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March 30, 2004 > What's Eating Your Roses?

What's Eating Your Roses?

Every spring, my 40-plus rose bushes apparently send out personalized invitations to every bug within miles:

Come one, come all!
Breakfast, lunch, dinner and snacks
Baby buds for entrèe's.

Green, yellow, pink and black aphids send an advance crew to scan the goodies. In no time at all, assorted in-laws, 13th cousins and various hangers-on appear. In and out go a thousand needle-like proboscises...Slurp! Out goes plant sap...Slurp! The aphids apparently pause just long enough to have 100 offspring per aphid. Aphids are mostly female. Their children have children with a week. You will see them all clustered around your rose buds and leaflets. A feeding frenzy is taking place. The result, a weakened plant with distorted leaves. Sap is the life-blood of plants. It carries nutrition to plant parts. When sap disappears, plants go on starvation rations.

Joining aphids at mealtime are the whiteflies. You'll see leaves covered with 1/8-inch white flecks with transparent wings. The flecks are sucking plant sap with straw-like beaks. Each and every female whitefly can have about 300 children within a month. Massive whitefly feeding also results in distorted leaves and a sad plant. Disturb the plant and the whiteflies scoot into the air. But they return.

Included in the rush-hour feeding traffic are some leafhoppers. These don't usually arrive in hordes, and they are pretty. Wedge-shaped leafhoppers come in full dress brilliance of reds, yellows, blues, orange, black, stripes and splashes. A 1/2-inch leafhopper can sit there, bold as brass, sucking sap from my Double Delight, and I'll still admire it. Leafhoppers hop, run sidewise, and can even fly. Damage isn't really severe if you have just a few. A lot of them equal yellow and white leaf speckling, plus possible brown curled leaf edges and tips.

As if roses haven't suffered enough, there are spider mites too. If you have never seen a spider mite, it's because you haven't looked through a magnifying glass. Spider mites are 1/60-inch long. That's about the size of a salt grain. Sometimes they're black, but they can be red, orange, yellow and varying shades of green.

Spider mites multiply like crazy. One today leads to one zillion tomorrow. Spider mite damage shows up as a pale yellowish leaf mottling. With severe infestations, you may see very fine webbing on the leaves.

Then there are thrips. There is no singular "thrip," which should give you some idea of how fast they reproduce. Thrips are 1/8-inch to 1/5-inch black, brown or yellow specks that can fly. Thrips hide near the base of petals. They, too, suck plant sap. Buds turn brown, petals stick together. If the bud opens, petals have brown edges. Blossoms may never unfold to full size.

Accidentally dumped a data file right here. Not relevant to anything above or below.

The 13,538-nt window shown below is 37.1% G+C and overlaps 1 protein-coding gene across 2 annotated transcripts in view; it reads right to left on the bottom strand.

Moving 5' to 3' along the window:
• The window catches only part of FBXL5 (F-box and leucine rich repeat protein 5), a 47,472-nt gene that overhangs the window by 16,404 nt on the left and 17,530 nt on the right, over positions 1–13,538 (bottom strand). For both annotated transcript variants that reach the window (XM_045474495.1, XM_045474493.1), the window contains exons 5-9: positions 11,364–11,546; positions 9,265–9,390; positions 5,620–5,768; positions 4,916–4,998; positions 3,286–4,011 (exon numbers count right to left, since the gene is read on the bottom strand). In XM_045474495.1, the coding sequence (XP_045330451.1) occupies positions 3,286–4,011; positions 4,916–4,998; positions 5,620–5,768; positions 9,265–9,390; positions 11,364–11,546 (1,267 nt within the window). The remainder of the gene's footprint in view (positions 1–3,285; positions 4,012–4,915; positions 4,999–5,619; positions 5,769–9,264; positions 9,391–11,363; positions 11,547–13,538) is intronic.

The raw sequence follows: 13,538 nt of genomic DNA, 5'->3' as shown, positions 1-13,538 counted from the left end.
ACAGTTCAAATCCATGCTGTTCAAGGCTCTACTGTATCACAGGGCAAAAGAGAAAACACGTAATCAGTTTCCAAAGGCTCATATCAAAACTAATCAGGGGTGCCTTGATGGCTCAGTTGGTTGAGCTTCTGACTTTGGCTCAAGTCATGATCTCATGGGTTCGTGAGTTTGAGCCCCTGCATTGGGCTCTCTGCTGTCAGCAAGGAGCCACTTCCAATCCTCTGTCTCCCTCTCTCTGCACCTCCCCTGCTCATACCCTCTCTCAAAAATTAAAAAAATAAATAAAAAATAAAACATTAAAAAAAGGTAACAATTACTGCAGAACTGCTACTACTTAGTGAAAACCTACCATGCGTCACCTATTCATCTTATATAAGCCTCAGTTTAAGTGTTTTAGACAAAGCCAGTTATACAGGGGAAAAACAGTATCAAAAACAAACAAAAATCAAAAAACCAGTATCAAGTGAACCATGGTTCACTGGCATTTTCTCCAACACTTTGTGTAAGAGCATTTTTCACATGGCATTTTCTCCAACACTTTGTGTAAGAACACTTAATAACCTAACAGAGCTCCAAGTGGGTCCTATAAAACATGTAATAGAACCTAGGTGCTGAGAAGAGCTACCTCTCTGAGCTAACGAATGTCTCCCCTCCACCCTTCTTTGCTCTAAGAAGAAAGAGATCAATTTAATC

People keep asking me what to do about aphids, whiteflies, leafhoppers, spider mites and thrips. I'm not a fan of pesticides, and prefer not to use them in my garden. What bothers pest insects also decimates bees and other beneficial insects, butterfly caterpillars, and birds that feed on all kinds of bugs. However, if the sap-feeding horde gets overmuch, you can buy a systemic insecticide at any garden store or section. Basically, systemics travel through the plant, and when the insects feed on the poisoned sap, they die.

There are also contact sprays, many less toxic. But contact sprays only kill what they land on. Since many insects feed on leaf undersides and plant nooks and crannies, the spray seldom reaches all and must be repeated regularly. Try to remove the ladybugs first. I am a big ladybug fan. They eat lots of aphids, etc.

What do I do to keep infestations in control? First, of course, I keep my roses as healthy as possible with regular fertilizer and water. When aphids, etc., start their spring feeding, I just hose them off regularly. This keeps the numbers down, either because a few drown, or after a while, they get the not-so-subtle hint to leave.

But, enough of the tough stuff; here is a reminder that roses are the flower of love. In the Victorian language of flowers, different rose types and colors are assigned to different birthdays. A white rosebud is the flower for July 6, and means "a heart ignorant of love." A red rosebud is the birthday flower for July 7, and it means "you are young and beautiful." The damask rose is the birthday flower for August 12, and signifies "bashful love." In general, roses signify bliss, elegance, beauty, fragrance, joy, life, pleasure, prayer, pride, secrecy, a star, the sun, wisdom and woman.

Note: THE GARDENER'S PERPETUAL ALMANACK, a book of days, by Martin Hoyles, Thames and Hudson publishers, 1997 is the best, and probably the most available, for days of varying flowers including some roses. Look for it at,, or Abe
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